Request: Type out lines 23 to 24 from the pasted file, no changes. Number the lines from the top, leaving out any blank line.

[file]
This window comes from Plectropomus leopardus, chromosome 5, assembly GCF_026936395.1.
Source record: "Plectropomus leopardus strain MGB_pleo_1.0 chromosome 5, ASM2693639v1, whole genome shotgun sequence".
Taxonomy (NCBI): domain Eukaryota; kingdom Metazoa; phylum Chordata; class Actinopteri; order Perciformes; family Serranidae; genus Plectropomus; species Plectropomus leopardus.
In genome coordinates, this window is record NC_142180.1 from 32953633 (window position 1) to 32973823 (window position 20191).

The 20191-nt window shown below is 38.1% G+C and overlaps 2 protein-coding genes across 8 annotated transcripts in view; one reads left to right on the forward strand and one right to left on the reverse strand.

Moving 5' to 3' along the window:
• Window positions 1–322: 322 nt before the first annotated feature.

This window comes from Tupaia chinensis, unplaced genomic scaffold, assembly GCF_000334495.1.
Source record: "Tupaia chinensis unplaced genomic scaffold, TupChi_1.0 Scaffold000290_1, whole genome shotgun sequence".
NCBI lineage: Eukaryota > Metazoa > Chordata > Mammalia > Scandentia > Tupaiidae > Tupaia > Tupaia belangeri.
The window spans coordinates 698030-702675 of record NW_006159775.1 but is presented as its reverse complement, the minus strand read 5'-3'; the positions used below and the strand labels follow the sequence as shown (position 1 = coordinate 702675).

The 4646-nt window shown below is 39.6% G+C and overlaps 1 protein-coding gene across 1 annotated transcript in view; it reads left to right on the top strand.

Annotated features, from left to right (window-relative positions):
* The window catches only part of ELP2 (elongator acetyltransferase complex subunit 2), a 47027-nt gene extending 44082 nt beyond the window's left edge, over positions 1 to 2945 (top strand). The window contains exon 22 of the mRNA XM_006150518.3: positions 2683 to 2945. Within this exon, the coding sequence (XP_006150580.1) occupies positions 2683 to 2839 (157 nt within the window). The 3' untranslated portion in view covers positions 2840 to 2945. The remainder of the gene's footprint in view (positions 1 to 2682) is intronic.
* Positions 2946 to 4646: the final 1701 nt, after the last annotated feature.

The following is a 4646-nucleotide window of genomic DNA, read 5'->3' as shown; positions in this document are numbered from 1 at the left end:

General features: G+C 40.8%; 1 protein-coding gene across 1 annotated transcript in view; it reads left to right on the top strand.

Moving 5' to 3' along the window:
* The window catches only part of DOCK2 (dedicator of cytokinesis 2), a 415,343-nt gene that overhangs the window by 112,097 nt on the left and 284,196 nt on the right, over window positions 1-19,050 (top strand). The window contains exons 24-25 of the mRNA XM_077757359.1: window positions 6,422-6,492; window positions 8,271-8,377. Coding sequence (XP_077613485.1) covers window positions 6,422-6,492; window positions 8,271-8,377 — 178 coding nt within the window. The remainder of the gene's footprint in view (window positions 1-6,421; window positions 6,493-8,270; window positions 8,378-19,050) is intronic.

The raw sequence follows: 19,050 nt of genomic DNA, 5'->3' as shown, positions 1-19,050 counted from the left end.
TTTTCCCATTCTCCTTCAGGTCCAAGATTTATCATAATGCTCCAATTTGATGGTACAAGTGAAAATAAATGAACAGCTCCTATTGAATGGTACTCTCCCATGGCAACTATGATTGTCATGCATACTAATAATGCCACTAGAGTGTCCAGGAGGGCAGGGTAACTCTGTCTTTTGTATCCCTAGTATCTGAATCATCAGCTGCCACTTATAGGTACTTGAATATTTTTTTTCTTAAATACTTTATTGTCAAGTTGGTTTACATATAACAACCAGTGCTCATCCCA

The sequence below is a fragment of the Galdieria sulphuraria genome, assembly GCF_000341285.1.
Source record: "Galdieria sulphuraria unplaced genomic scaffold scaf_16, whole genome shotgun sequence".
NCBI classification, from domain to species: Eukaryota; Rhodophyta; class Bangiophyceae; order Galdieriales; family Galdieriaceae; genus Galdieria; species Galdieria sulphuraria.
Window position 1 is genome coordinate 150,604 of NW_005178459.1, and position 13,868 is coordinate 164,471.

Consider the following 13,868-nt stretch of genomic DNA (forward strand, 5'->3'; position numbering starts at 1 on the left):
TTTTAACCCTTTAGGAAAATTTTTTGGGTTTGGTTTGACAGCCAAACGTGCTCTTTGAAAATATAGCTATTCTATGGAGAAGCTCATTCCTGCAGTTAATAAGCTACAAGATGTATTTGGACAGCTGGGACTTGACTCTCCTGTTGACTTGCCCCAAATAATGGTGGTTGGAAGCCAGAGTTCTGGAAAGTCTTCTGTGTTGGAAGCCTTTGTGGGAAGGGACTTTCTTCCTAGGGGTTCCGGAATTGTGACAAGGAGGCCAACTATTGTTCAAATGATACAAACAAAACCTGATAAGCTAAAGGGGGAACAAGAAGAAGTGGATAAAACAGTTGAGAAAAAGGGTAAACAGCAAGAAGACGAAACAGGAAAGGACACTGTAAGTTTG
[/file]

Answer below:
Source record: "Galdieria sulphuraria unplaced genomic scaffold scaf_16, whole genome shotgun sequence".
NCBI classification, from domain to species: Eukaryota; Rhodophyta; class Bangiophyceae; order Galdieriales; family Galdieriaceae; genus Galdieria; species Galdieria sulphuraria.